Published in Midwest Flyer – October/November 2017 issue
FOREST LAKE, MINN. – Forest Lake, Minnesota held an open house and fly-in August 20, 2017, at its new and improved Daniel A. DePonti Municipal Airport (25D). Among the pilots and special guests was AOPA President Mark Baker, who flew to the event, all the way from Anoka County-Blaine Airport in Blaine, Minn., 11 nm away, in his 1953 Piper PA-18 Super Cub on amphibious floats.
The Forest Lake airport was established in 1941 and was grass until 2016, when it was paved. The runway is now 2,700 feet long, and there is a taxiway.
As he climbed out of his airplane, Baker said, “It’s like coming home.” That’s because Baker, a native of White Bear Lake, Minn., has a 40-year history of flying into the airport and a unique story of how he bought his Super Cub in Forest Lake.
In an article posted online at the AOPA website, Baker recalled what was a life-changing experience for him when he flew N1352C for the first time, shortly after the ice melted from Forest Lake:
“I first met Five-Two-Charlie in the early 1990s. A friend of my dad’s had been taking care of a lake house with a hangar and an old plane. Neither my dad nor his pal knew what type of airplane it was, but they wondered if I’d like to take a look. And when we opened the hangar door, I wasn’t sure either. The airplane was covered in plastic and parts of it were painted blaze orange. Then I saw the logbooks, neatly set out on the workbench. It was a 1953 Super Cub with 309 hours total time. Last flown in the 1970s, the airplane was a time capsule just waiting to be cracked open. It was sitting on straight floats, but there were skis and wheels in the hangar as well. The fabric had been replaced in the 1960s. There was no radio and no transponder, but the original Lycoming O-290-D2 engine had been carefully pickled. And I knew I had to have it!”
The owner bought the plane new in 1953 for $6,600, including the floats and skis. He was a tough negotiator then and a tough negotiator now, said Baker, but the two aviators worked out a fair deal to both.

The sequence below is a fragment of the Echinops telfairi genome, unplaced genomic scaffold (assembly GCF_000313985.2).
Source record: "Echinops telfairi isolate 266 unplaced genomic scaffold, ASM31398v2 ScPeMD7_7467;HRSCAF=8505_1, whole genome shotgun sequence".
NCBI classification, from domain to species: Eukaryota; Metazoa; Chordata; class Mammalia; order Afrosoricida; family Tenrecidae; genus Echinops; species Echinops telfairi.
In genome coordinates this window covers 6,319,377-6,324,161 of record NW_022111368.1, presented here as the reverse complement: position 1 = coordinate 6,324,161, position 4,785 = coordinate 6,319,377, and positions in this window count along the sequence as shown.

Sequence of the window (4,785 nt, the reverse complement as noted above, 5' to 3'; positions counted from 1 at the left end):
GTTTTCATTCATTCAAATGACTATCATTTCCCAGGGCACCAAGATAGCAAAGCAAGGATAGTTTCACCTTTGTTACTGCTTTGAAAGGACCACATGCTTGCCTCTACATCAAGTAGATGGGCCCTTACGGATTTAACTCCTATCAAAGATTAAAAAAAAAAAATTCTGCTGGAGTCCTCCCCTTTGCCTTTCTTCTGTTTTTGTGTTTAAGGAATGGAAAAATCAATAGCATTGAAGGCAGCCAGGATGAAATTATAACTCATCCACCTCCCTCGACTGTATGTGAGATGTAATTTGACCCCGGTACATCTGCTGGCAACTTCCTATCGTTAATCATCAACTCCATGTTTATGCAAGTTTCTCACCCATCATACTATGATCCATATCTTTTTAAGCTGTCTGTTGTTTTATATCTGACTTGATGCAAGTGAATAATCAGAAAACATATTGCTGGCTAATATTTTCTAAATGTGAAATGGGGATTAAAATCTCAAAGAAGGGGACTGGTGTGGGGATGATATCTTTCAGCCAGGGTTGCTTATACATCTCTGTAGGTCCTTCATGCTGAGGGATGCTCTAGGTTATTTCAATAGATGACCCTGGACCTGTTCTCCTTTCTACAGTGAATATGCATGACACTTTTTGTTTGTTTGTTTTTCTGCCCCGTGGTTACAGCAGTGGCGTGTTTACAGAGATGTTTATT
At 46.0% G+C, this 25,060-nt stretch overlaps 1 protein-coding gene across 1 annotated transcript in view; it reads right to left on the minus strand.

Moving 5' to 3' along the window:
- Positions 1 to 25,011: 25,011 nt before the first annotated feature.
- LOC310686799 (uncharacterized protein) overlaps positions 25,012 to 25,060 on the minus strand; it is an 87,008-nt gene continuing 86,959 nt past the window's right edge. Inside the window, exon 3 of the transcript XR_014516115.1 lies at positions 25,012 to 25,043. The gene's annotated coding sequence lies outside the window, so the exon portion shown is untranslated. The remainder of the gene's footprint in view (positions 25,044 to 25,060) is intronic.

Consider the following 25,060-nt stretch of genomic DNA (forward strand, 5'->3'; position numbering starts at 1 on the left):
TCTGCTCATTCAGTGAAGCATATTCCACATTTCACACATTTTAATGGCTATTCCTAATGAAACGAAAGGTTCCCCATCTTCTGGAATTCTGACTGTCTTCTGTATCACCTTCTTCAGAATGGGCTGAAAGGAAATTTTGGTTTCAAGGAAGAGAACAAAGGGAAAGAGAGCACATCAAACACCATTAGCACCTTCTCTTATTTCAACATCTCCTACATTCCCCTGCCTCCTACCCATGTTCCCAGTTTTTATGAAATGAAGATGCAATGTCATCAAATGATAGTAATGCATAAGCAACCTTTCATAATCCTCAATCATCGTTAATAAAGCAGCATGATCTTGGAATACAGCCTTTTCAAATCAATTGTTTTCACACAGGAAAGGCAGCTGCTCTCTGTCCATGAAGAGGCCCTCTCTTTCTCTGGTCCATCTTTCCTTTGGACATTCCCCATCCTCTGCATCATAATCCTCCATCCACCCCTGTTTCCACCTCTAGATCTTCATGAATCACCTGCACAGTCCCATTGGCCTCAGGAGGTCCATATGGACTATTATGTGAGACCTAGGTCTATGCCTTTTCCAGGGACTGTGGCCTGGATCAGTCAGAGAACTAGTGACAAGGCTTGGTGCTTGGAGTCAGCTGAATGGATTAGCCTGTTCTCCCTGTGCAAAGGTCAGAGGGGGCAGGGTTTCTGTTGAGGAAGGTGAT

The following spring, Baker hired two mechanics to get the airplane in flying condition. Trees had grown in front of the hangar, adding to the challenge, and they had to wait for the ice to melt on the lake. Not only wasn’t the plane ready, but neither was Baker, who needed to get his seaplane rating.
Not to worry! Baker met Bruce Hanson of Surfside Seaplane Base in Lino Lakes, Minnesota, who hooked him up with Brian Schanche of Adventure Seaplanes – a training and seaplane rental operation with locations in Minnesota and Florida. When Baker met Schanche, he asked him how long he had been a flight instructor, and when Schanche said, “about two days and you’re my first student,” that was good enough for Baker and he signed up. Since then, Adventure Seaplanes has become one of the largest and most respected seaplane flight schools in the country, and Baker has gone on to own and fly a number of seaplanes, including a Beech 18.
“Our first flight in Five-Two-Charlie was a flight that changed my life,” said Baker. “I had loved the airplane at first sight, but once we lifted off, I knew this was flying as it was meant to be.”
After accumulating hundreds of hours in the airplane, Baker replaced the original 135 hp engine with a 160 hp engine, and bought new Wipline 2100 amphibious floats. Baker has flown the plane to Baja, Hudson Bay, New York, Key West, and the Idaho backcountry.
EDITOR’S NOTE: Special thanks to Barb Pribyl of The Daniel A. DePonti Municipal Airport in Forest Lake, Minn., Mark Baker, and the Aircraft Owners & Pilots Association for providing the information for this article.